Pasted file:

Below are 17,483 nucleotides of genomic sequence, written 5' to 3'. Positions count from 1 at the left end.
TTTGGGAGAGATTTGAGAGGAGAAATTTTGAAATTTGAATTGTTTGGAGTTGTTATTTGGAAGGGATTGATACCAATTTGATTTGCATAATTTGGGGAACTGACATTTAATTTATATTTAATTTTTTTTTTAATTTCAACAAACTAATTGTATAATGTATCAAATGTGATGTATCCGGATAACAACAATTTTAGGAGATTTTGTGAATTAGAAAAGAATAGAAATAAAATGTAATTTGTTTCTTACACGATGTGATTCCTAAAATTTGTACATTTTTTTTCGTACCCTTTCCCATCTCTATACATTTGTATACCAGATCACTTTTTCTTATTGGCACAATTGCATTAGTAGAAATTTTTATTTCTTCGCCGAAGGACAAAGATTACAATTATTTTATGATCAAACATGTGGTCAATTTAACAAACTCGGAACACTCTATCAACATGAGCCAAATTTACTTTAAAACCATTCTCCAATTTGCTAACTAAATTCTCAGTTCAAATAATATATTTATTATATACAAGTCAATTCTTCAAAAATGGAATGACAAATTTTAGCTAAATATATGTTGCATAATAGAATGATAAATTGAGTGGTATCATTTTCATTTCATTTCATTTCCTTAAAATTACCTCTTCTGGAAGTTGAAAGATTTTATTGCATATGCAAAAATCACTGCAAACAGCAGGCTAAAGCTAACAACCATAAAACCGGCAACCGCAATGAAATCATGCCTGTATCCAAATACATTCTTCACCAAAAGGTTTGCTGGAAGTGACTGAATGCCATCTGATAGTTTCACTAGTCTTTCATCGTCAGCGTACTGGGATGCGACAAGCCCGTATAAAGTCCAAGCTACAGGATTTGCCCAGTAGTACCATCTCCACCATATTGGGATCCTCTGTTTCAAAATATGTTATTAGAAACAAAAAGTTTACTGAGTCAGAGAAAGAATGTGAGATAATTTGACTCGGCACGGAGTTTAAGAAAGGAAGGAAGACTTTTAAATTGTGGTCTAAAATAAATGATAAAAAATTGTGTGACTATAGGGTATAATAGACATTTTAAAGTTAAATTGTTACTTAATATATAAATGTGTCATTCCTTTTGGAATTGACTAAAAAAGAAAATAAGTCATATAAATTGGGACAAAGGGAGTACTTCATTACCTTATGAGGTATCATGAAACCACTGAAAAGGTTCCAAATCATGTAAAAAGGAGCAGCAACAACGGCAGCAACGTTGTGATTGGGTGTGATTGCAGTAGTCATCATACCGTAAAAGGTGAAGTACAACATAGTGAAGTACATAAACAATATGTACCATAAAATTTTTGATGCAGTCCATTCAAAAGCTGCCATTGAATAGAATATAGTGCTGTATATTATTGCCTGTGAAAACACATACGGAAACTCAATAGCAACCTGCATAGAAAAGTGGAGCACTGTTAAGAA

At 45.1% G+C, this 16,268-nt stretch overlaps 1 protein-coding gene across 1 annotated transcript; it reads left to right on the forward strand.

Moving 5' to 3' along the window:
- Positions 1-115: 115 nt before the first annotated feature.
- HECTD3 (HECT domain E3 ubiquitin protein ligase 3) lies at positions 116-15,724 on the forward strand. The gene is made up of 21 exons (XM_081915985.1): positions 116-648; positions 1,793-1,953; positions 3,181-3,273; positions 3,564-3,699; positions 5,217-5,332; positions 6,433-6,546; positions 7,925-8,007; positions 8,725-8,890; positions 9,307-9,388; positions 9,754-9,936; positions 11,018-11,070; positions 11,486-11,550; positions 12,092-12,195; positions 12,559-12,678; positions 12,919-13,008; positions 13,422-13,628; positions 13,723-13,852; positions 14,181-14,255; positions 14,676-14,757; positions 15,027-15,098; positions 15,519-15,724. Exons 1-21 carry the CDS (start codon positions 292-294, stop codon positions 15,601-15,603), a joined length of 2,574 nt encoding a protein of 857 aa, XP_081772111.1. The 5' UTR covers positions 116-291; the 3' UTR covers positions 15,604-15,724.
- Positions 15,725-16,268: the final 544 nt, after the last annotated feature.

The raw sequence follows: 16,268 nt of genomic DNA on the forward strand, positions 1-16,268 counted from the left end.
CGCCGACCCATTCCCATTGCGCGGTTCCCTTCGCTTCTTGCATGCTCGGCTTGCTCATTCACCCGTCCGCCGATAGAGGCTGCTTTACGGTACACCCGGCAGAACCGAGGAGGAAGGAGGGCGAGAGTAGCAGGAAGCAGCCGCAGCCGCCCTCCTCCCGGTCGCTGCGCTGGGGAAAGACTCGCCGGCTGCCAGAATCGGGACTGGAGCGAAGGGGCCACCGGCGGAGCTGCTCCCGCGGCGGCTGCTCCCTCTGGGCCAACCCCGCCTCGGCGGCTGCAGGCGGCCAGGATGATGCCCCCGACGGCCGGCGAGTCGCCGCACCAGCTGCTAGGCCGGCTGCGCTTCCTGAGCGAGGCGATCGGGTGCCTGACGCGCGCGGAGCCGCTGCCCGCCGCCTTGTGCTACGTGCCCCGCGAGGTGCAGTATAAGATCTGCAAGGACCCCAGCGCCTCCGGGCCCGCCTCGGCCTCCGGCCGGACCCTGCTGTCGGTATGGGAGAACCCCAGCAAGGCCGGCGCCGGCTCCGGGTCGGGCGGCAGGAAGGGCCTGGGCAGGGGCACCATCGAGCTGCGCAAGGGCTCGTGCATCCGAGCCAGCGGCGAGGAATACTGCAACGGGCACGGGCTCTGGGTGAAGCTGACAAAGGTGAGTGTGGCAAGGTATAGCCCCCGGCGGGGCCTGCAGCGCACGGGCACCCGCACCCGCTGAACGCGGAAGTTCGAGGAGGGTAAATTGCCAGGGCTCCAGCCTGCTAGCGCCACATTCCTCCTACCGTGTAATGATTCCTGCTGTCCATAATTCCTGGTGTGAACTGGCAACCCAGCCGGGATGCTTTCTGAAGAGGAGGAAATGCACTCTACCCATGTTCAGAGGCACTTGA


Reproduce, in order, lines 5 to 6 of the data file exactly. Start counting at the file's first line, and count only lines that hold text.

- Positions 1-115: 115 nt before the first annotated feature.
- HECTD3 (HECT domain E3 ubiquitin protein ligase 3) lies at positions 116-15,724 on the forward strand. The gene is made up of 21 exons (XM_081915985.1): positions 116-648; positions 1,793-1,953; positions 3,181-3,273; positions 3,564-3,699; positions 5,217-5,332; positions 6,433-6,546; positions 7,925-8,007; positions 8,725-8,890; positions 9,307-9,388; positions 9,754-9,936; positions 11,018-11,070; positions 11,486-11,550; positions 12,092-12,195; positions 12,559-12,678; positions 12,919-13,008; positions 13,422-13,628; positions 13,723-13,852; positions 14,181-14,255; positions 14,676-14,757; positions 15,027-15,098; positions 15,519-15,724. Exons 1-21 carry the CDS (start codon positions 292-294, stop codon positions 15,601-15,603), a joined length of 2,574 nt encoding a protein of 857 aa, XP_081772111.1. The 5' UTR covers positions 116-291; the 3' UTR covers positions 15,604-15,724.